Alexander Roux French

On view at The Met Fifth Avenue in Gallery 736

At the New York workshop of Alexander Roux, over a hundred highly skilled craftsmen—many of whom were immigrants like Roux himself—designed, carved, and assembled elaborate, high-style furniture such as this étagère. The descriptor étagère is the French word for a multi-shelved piece of furniture, underscoring the appeal French associations held for consumers. By the mid-nineteenth century, middle- and upper-class Americans sought to display decorative objects in their homes to showcase not only the family’s wealth but also their worldliness and sophistication. The étagère was most often placed in the parlor, where guests could admire the carefully chosen selection of ceramics, glass, or silver.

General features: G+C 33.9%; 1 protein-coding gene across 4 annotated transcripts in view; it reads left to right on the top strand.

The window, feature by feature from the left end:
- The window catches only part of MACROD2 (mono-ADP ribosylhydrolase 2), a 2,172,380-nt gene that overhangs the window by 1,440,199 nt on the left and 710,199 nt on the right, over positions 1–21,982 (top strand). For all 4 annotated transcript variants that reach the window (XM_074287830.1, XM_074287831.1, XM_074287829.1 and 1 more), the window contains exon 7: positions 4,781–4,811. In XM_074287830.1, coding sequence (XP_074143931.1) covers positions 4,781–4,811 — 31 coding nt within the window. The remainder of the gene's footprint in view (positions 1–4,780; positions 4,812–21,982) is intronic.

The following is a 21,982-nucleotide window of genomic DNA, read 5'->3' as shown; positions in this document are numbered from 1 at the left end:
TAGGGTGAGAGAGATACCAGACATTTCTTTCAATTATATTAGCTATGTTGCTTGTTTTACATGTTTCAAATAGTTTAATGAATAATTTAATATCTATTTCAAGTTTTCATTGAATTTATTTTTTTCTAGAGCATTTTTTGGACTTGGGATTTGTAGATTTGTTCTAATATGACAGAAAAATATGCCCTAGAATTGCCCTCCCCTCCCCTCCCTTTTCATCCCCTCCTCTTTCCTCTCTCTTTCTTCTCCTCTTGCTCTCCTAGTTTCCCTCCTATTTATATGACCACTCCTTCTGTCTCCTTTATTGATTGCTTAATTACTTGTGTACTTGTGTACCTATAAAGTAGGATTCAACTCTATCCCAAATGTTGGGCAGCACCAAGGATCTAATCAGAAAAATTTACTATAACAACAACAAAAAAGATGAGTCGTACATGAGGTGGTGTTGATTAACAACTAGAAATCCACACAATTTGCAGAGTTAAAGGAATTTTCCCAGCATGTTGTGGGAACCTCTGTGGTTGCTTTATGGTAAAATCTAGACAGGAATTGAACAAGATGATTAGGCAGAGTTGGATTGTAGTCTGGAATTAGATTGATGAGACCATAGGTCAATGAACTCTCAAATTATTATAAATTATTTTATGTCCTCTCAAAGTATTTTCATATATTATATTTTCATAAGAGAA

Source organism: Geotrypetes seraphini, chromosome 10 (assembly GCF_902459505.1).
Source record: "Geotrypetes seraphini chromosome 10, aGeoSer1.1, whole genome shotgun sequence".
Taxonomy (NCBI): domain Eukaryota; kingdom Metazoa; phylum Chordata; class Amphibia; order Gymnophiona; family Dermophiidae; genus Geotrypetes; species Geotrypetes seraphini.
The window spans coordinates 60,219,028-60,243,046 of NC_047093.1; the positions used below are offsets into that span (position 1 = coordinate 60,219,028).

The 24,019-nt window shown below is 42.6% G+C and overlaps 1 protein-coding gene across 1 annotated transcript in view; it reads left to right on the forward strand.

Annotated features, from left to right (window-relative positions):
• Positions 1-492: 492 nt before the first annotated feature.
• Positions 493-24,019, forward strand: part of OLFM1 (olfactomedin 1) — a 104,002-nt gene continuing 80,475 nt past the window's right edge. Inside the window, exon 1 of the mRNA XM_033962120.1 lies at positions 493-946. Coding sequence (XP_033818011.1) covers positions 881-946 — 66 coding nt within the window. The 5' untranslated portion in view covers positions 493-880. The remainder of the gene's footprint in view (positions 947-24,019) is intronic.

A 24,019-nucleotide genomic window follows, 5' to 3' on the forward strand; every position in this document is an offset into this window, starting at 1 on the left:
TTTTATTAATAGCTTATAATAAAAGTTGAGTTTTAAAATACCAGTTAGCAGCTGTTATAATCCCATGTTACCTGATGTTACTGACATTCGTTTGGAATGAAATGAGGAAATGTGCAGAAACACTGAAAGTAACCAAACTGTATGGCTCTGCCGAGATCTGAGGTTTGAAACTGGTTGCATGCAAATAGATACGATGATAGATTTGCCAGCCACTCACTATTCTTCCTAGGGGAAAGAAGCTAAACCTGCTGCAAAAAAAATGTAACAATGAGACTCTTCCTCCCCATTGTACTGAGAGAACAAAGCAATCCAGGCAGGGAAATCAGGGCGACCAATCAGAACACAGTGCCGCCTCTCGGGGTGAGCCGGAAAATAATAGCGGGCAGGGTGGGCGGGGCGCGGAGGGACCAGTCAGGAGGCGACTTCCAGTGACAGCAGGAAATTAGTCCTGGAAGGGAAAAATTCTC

Étagère, Alexander Roux (1813–1886), Rosewood, rosewood veneer; chestnut, tulip poplar, bird's-eye maple (secondary woods), American

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